an interactive display.
“The center panel is a
brief history of steamboats as well as some of the early contributors to
the engine design,” explained Barrilleaux, a Cultural Resource Management
major. “We’ll also show the significance that steamboats had for Louisiana
as a transportation innovation. The side panels are going to show structure
While Barrilleaux and Kramer,
a recent CRM graduate who plans to pursue a graduate degree focused on
public history, concentrated on content and design, Avery and Rodrique,
both history graduate students, have put construction and mechanical skills
to work on an interactive program that will use air pressure to illustrate
a steamboat engine’s moving pistons.
“We’re trying to make our
exhibit as diverse as possible so that it can appeal to a broader audience,”
In a semester interrupted
and disrupted by hurricanes Katrina and Rita, the group estimates that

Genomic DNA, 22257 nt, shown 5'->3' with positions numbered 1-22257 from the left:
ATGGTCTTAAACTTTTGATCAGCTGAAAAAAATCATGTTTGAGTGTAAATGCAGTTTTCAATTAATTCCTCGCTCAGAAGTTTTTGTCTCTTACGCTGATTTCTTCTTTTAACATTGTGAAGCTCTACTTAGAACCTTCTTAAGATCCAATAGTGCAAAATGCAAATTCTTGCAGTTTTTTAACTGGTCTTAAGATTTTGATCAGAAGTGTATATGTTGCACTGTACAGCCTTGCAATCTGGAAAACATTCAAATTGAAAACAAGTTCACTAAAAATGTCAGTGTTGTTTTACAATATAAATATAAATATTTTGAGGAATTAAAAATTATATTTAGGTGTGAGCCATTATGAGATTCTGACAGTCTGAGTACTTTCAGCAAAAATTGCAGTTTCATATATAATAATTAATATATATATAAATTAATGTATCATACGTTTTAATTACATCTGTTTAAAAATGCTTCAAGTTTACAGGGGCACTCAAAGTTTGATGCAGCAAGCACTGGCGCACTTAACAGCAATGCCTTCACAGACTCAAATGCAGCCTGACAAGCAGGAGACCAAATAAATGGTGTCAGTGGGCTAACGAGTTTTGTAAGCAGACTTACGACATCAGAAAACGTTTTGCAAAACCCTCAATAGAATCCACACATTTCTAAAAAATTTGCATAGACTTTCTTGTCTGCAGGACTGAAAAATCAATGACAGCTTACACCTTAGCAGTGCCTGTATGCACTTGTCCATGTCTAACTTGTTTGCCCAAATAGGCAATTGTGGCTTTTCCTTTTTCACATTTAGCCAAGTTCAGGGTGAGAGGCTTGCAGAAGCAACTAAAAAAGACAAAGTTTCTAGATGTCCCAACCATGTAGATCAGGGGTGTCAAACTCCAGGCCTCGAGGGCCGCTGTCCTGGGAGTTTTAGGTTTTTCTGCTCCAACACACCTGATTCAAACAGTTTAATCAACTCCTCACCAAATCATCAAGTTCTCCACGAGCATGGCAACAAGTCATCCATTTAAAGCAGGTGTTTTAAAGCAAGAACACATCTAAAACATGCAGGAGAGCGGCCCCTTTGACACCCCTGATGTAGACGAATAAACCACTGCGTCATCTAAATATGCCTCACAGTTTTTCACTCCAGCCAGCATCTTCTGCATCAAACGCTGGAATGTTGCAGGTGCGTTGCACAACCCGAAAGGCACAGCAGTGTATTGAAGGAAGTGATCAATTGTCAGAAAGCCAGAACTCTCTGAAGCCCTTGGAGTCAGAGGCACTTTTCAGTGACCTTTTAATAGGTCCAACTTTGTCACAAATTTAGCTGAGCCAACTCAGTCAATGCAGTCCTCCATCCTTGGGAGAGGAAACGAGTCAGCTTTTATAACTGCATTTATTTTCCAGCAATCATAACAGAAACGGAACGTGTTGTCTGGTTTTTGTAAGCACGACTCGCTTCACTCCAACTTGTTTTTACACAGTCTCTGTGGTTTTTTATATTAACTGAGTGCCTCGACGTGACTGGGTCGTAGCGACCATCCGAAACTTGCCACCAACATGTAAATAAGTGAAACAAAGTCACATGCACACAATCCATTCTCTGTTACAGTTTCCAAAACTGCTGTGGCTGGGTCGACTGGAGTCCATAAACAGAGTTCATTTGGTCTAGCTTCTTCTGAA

they have put at least 12 hours a week into the exhibit – “a lot more than
any study group would actually spend together,” Avery said.
Their hard work, they said,
has not necessarily been inspired by the hope of good grades.
“Look at the incentive
we have,” Barrilleaux laughed. “If we do poorly, it’s not just a grade,
it’s a potential public display of shame.”
“They have done a wonderful
job,” said Benac. “These exhibits are a chance for Southeastern to show
what we have to offer. This kind of learning outside the classroom gives
a whole new dimension to history.”
“I took this course just
because it was taught at night in Madisonville,” admitted Baham. A special
education major who works for the St. Tammany Parish School Board, she
is the only class member not focusing on a history-related career. “I didn’t
really think I would enjoy this. The first night of class I said, ‘You
mean we’re going to do an exhibit that’s going to stay; everybody’s going
to see it?’ That was intimidating for me. But the research, the history,
having so many relatives involved, knowing so many of the people, it’s
really been interesting.”
For additional information
about the exhibits contact Benac at 985-549-5728 or the Lake Pontchartrain
Basin Maritime Museum at 985-845-9200.